Vegan

The vegan recipes in this blog are in memory of Wesley Bronez.

eggplant chips

Crispy, savory and delicious, these eggplant chips make an excellent snack that satisfies that “crunchy/salty” craving. I use Japanese eggplants because their elongated shape allows for more uniform chips, but regular eggplants should work too. Click for the recipe

Roasted Cabbage

Cabbage is always delicious, even when very simply prepared with butter and garlic. But roasting cabbage certainly elevates it into a whole new level, turning the humble cabbage into a crisp, tasty, salty-spicy snack. Click for the recipe

Jicama Fries

Jicama fries make a tasty alternative to regular fries. In this version, the fries are coated in olive oil and yummy seasonings, then baked until tender. Microwaving the fries prior to baking them is optional, but keep in mind that if you don’t microwave them first, jicama fries retain some of their crunch even when baked for a long time. I tried both versions, and we all liked the microwaved fries better. Click for the recipe

Ratatouille

My version of ratatouille includes tomato paste, paprika and cayenne. The result is a deeply flavorful, earthy vegetable dish that goes wonderfully with almost any meat or fish, especially grilled. If you’re vegetarian, try serving it as a main dish, with a poached egg on top.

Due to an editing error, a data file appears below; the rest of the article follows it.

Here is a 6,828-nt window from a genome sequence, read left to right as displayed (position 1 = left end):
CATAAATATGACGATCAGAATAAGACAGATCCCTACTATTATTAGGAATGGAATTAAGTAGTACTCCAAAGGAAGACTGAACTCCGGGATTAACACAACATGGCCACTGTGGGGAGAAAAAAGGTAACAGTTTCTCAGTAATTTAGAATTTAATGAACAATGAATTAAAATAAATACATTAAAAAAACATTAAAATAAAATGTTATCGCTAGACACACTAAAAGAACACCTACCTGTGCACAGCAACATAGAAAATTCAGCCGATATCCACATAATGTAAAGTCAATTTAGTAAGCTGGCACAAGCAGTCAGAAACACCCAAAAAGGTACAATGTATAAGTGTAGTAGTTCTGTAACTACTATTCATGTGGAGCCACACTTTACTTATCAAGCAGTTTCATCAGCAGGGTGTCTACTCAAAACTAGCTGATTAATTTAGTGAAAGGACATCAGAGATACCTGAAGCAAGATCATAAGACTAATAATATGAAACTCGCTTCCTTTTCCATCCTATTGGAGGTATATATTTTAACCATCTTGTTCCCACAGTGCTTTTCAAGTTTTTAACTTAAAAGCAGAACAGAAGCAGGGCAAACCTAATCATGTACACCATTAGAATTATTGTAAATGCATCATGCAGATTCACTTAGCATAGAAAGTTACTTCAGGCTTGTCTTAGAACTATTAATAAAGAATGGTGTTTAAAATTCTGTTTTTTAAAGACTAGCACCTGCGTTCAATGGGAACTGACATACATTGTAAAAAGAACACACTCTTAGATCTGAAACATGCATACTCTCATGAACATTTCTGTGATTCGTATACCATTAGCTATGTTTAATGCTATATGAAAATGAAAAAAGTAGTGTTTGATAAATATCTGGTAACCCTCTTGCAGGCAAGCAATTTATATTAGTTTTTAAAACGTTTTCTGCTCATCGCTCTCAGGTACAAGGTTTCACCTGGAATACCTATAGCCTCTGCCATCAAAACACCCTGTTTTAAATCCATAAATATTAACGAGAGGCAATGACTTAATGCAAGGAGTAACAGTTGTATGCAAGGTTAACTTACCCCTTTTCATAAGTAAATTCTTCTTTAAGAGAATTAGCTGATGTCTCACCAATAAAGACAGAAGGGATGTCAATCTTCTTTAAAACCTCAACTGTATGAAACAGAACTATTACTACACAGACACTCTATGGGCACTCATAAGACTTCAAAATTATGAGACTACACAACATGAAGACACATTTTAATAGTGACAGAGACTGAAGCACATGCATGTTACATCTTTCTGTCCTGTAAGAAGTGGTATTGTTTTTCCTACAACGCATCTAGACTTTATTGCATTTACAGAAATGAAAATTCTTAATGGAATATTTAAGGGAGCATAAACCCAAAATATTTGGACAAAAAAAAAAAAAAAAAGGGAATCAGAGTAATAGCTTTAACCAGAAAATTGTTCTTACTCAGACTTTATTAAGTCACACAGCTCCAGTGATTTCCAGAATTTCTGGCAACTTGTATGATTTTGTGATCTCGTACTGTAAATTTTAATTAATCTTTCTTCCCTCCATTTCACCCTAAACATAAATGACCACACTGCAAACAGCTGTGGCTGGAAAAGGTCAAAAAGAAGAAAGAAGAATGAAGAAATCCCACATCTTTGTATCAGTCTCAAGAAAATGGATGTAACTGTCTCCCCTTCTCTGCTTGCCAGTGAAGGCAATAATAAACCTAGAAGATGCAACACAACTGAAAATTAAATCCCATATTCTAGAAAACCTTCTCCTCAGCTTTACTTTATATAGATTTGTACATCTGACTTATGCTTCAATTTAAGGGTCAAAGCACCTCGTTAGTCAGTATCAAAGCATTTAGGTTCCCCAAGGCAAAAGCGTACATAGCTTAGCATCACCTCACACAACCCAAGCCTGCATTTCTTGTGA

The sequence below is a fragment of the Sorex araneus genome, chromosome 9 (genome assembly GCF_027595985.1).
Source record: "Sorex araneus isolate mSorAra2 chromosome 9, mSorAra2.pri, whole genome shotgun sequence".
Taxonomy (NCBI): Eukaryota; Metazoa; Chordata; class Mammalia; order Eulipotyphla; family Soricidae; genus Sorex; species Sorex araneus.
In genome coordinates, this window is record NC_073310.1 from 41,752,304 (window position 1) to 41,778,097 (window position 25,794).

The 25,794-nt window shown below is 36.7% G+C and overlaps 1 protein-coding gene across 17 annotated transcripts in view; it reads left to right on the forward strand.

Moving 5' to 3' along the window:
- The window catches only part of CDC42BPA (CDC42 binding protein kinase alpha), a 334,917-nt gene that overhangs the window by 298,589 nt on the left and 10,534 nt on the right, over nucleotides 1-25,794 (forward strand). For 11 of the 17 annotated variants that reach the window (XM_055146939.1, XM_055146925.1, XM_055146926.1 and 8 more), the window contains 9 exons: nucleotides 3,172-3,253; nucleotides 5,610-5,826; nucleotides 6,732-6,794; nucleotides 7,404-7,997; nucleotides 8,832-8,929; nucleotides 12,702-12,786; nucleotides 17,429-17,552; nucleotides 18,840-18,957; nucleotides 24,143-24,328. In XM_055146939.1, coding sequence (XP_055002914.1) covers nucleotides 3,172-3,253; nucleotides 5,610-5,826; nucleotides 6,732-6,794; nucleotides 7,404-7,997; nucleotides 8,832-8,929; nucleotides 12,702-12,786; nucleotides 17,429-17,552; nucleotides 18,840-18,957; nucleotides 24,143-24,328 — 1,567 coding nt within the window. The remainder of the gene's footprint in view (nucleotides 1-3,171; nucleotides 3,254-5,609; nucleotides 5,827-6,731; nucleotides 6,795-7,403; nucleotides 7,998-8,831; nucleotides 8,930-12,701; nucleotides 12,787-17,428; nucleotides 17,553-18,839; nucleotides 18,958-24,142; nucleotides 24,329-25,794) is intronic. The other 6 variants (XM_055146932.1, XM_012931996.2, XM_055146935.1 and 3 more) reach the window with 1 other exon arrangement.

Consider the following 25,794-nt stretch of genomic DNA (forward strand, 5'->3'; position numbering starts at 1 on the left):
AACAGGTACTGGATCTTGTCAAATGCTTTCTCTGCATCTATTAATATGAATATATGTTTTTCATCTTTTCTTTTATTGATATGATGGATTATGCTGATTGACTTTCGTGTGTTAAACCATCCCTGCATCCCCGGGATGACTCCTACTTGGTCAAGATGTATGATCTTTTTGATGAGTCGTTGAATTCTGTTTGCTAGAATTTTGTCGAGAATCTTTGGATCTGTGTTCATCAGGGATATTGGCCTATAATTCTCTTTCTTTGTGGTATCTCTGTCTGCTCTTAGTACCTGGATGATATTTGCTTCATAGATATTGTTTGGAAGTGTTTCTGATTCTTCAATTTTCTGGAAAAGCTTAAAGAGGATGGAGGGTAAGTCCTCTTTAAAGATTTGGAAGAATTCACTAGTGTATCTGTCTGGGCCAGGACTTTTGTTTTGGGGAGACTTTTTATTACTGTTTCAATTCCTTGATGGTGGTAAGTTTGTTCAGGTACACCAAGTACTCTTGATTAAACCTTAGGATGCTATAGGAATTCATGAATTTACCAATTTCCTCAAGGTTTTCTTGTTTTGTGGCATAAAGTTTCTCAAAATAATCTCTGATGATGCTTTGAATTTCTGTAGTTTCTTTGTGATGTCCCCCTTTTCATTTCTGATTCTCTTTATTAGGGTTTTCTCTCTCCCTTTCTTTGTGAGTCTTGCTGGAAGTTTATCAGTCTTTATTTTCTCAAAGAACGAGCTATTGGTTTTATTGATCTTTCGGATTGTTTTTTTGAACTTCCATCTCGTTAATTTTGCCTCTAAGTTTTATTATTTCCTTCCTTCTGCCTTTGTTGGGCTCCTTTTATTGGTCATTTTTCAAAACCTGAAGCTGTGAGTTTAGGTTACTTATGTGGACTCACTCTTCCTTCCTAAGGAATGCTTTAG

Ratatouille is one of those dishes that taste better after a few hours, after all the flavors have had a chance to meld together. I often make it in the morning, refrigerate, and at dinnertime, divide among plates and microwave briefly, just to bring it to room temperature. Click for the recipe

Eggplant Quiche

If you like eggplant, you’ll love this flavorful eggplant quiche. It’s so boldly flavored, it’s almost as if it contains meat (but it doesn’t). Great as a side dish to grilled meat, or serve it as the main dish in a vegetarian meal (in which case, you should probably double the recipe and bake in a 9 X 13-inch baking dish). Click for the recipe

roasted artichoke

I love food that must be eaten slowly, deliberately. I love lobsters, whole fish, and artichokes. I dislike food that you tend to gobble up fast, like fast-food burgers and most sandwiches. But I like artichokes not just because it takes 20 minutes or so to eat one – I also love their intense, unique flavor and the way you slowly build your way from the outer, tougher leaves, through the inner, delicate, tasty leaves, all the way to the yummy heart. Plus, artichokes are good for you – they’re high in fiber, potassium, vitamin C and magnesium.

This simple recipe for roasted artichokes takes some time, but in every other respect, it’s very easy. And the result is a tender, tasty artichoke, flavored with olive oil, lemon and garlic – a true delicacy. Click for the recipe

sauteed broccolini

Most recipes for sautéed broccolini will tell you to blanch the broccolini first (cook briefly in salted water, then quickly rinse in cold water or dip in ice water). But I like to sauté the broccolini first, until browned and crisp, then add a bit of water to the hot pan, cover and briefly steam, just until the stems are crisp-tender. Click for the recipe